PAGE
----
I'm So Distracted.


“I’m so distracted. I need to be more accountable.”


Often times people come to coaching because something is not working and they would like to figure out how to make the necessary changes to get more of what they desire in life to be happy.


The risk for new coaches is that they focus in on what is wrong and what needs to be fixed instead of getting clear about what a client wants. A new coach can easily be fooled to think that if they just work on time management, getting the client to focus more, eliminate distractions, use positive affirmations, goal set, or set positive intentions the problem will be solved. But what if there is no problem? What if they are just results?


By getting clear on what a client wants, where they are now and listening deeply, I can hear the client’s inner wisdom rising up and out of the conversation. I can hear what’s not being said, what is being repeated and uncover the motivation behind the behaviours that are creating the unsatisfying results. By uncovering that, my client and I can change the original cause of unsatisfying results and create, strong, powerful, positive behaviours that align with the client’s goals.


The client I am working with today, describes how at first, she was so busy and her calendar was so full, that she never seemed to find the time to get to the projects that she really wanted to work on. Whenever anyone asked her to do something, she said yes, immediately, without consideration of her already full calendar. She never contemplated if it was something she really wanted to do, or if it would take her away from completing personal projects. The busy-ness, created a distraction.


I worked with her on her time management and helped her develop new strategies that supported her efforts to complete her business tasks and personal projects. It worked for a bit, but it wasn’t long before she found herself sitting down to work on her personal projects only to find new distractions. She went from keeping herself over the top busy as a distraction, to, using social media, household chores, or whatever else her mind could focus in on to distract her from the personal project scheduled during that time.


This shift from one form of distraction to another, tells me that a strategy is activated. A strategy that the client is using to avoid feeling a certain way. Overwhelmed.


Chances are, some time in this client’s life she has felt a deep sense of being overwhelmed and it scared her. It scared her so much that she created a “distraction” strategy so that she would never have to feel that way again. Most often, people are not aware that they have created such strategies, and that these strategies are continuously being played out in different aspects of their lives.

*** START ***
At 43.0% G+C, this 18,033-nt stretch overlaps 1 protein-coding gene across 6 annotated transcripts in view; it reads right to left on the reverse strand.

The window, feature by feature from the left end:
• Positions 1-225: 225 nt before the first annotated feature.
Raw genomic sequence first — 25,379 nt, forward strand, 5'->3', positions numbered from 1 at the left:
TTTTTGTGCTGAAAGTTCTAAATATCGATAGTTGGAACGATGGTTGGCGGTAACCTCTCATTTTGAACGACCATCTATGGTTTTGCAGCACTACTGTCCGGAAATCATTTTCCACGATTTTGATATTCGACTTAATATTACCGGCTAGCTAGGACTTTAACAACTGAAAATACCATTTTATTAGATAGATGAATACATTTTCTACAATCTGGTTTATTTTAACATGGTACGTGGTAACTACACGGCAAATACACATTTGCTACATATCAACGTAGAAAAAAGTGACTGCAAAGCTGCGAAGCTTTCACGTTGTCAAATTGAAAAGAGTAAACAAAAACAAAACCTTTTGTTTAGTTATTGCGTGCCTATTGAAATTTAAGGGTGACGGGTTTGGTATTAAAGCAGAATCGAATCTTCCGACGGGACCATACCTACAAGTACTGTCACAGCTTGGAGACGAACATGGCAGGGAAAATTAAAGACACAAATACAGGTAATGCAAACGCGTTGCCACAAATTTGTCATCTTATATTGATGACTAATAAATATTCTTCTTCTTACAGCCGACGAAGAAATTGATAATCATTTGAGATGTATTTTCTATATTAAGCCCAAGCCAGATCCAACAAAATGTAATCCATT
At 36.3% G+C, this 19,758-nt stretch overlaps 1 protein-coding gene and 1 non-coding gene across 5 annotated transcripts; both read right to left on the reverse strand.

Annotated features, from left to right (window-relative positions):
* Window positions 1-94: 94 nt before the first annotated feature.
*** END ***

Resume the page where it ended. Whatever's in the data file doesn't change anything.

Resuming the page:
What’s so fascinating is that these strategies are often created in our childhood to deal with negative emotions. As a child, if I had an experience where I responded in a certain way, and that reaction gave me relief from negative feelings, my brain would make the connection that “Hey that worked. Let’s remember that and do it again next time we feel bad.”


For example, if I get criticized as a child for not being responsible, I might avoid taking responsibility for things, so I don’t feel bad. If I am not responsible for anything, then there is no risk of trying to be responsible and getting criticized for it. Keep in mind, that the response may have provided relief for that 5-year-old, or 6-year-old me, but that strategy may now be outdated and no longer provide relief. Imagine, if I avoided taking responsibility as an adult.


This client’s outdated strategy of getting distracted was supposed to keep her from feeling overwhelmed, but saying yes and overloading her calendar to be super busy ended up overwhelming her. She was actually getting more of what she didn’t want.


As soon as she decreased her busy-ness by scheduling time for personal projects, other distractions started popping up during personal project work time. She was recreating busy-ness. Then, the constant looping of thoughts about how she was not being productive, or not being accountable during personal work periods was making her feel overwhelmed. It was a no-win situation.


It’s likely that this client had an experience in her past where she began to believe some or all of the following limiting beliefs.


It never ends.

It’s better not to start.

It doesn’t matter what I do.

It’s too much.

The task is too big.

I don’t know where to start.

I can’t do it all.

I can’t do it.

…….and there are probably more.


In order to make long lasting change, my client and I need to isolate the thought or thoughts that the client is believing to be true. By seeing how the thought is connected to the feeling of being overwhelmed, I can work with her to transform the limiting belief, the feelings attached to them and create new, life affirming strategies that she can use to achieve her goals.

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